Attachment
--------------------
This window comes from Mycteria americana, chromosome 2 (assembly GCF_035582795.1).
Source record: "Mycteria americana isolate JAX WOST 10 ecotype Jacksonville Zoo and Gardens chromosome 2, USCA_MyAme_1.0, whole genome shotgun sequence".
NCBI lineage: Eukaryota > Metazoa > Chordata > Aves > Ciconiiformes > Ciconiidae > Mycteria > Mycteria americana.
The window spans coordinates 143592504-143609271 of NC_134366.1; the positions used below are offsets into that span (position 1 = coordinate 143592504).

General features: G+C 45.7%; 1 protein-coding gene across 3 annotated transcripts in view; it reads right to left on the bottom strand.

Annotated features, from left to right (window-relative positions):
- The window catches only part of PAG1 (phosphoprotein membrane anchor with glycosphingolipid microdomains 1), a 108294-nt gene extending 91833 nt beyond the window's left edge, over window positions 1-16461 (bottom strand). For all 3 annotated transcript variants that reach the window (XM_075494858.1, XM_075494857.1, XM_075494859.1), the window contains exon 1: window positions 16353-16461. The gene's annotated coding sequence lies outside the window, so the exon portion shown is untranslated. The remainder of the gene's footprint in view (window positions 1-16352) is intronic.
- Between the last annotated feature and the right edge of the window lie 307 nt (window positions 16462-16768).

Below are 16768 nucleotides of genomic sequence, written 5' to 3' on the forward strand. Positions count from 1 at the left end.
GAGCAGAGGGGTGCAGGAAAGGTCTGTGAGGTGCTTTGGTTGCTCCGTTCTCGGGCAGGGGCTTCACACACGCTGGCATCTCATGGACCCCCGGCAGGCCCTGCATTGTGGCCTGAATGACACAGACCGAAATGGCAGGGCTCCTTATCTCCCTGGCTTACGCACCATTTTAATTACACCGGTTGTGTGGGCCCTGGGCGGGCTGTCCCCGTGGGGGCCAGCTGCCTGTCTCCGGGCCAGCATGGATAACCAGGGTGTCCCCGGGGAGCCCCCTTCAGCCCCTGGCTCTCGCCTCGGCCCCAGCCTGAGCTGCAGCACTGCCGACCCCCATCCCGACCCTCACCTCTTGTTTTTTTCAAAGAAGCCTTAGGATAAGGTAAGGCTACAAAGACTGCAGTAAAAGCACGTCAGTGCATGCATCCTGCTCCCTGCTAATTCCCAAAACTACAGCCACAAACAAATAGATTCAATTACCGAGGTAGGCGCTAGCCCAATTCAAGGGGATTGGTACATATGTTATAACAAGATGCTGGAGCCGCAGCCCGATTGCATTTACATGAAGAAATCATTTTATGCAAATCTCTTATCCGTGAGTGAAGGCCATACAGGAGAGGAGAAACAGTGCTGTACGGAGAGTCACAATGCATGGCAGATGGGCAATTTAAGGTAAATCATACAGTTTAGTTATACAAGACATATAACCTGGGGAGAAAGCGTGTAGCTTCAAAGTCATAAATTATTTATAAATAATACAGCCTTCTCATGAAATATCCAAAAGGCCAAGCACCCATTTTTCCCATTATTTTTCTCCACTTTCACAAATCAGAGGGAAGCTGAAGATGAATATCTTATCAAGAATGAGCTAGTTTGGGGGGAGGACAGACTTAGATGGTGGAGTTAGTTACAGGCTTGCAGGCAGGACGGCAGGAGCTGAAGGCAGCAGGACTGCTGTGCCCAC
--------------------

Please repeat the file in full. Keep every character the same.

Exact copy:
This window comes from Mycteria americana, chromosome 2 (assembly GCF_035582795.1).
Source record: "Mycteria americana isolate JAX WOST 10 ecotype Jacksonville Zoo and Gardens chromosome 2, USCA_MyAme_1.0, whole genome shotgun sequence".
NCBI lineage: Eukaryota > Metazoa > Chordata > Aves > Ciconiiformes > Ciconiidae > Mycteria > Mycteria americana.
The window spans coordinates 143592504-143609271 of NC_134366.1; the positions used below are offsets into that span (position 1 = coordinate 143592504).

General features: G+C 45.7%; 1 protein-coding gene across 3 annotated transcripts in view; it reads right to left on the bottom strand.

Annotated features, from left to right (window-relative positions):
- The window catches only part of PAG1 (phosphoprotein membrane anchor with glycosphingolipid microdomains 1), a 108294-nt gene extending 91833 nt beyond the window's left edge, over window positions 1-16461 (bottom strand). For all 3 annotated transcript variants that reach the window (XM_075494858.1, XM_075494857.1, XM_075494859.1), the window contains exon 1: window positions 16353-16461. The gene's annotated coding sequence lies outside the window, so the exon portion shown is untranslated. The remainder of the gene's footprint in view (window positions 1-16352) is intronic.
- Between the last annotated feature and the right edge of the window lie 307 nt (window positions 16462-16768).

Below are 16768 nucleotides of genomic sequence, written 5' to 3' on the forward strand. Positions count from 1 at the left end.
GAGCAGAGGGGTGCAGGAAAGGTCTGTGAGGTGCTTTGGTTGCTCCGTTCTCGGGCAGGGGCTTCACACACGCTGGCATCTCATGGACCCCCGGCAGGCCCTGCATTGTGGCCTGAATGACACAGACCGAAATGGCAGGGCTCCTTATCTCCCTGGCTTACGCACCATTTTAATTACACCGGTTGTGTGGGCCCTGGGCGGGCTGTCCCCGTGGGGGCCAGCTGCCTGTCTCCGGGCCAGCATGGATAACCAGGGTGTCCCCGGGGAGCCCCCTTCAGCCCCTGGCTCTCGCCTCGGCCCCAGCCTGAGCTGCAGCACTGCCGACCCCCATCCCGACCCTCACCTCTTGTTTTTTTCAAAGAAGCCTTAGGATAAGGTAAGGCTACAAAGACTGCAGTAAAAGCACGTCAGTGCATGCATCCTGCTCCCTGCTAATTCCCAAAACTACAGCCACAAACAAATAGATTCAATTACCGAGGTAGGCGCTAGCCCAATTCAAGGGGATTGGTACATATGTTATAACAAGATGCTGGAGCCGCAGCCCGATTGCATTTACATGAAGAAATCATTTTATGCAAATCTCTTATCCGTGAGTGAAGGCCATACAGGAGAGGAGAAACAGTGCTGTACGGAGAGTCACAATGCATGGCAGATGGGCAATTTAAGGTAAATCATACAGTTTAGTTATACAAGACATATAACCTGGGGAGAAAGCGTGTAGCTTCAAAGTCATAAATTATTTATAAATAATACAGCCTTCTCATGAAATATCCAAAAGGCCAAGCACCCATTTTTCCCATTATTTTTCTCCACTTTCACAAATCAGAGGGAAGCTGAAGATGAATATCTTATCAAGAATGAGCTAGTTTGGGGGGAGGACAGACTTAGATGGTGGAGTTAGTTACAGGCTTGCAGGCAGGACGGCAGGAGCTGAAGGCAGCAGGACTGCTGTGCCCAC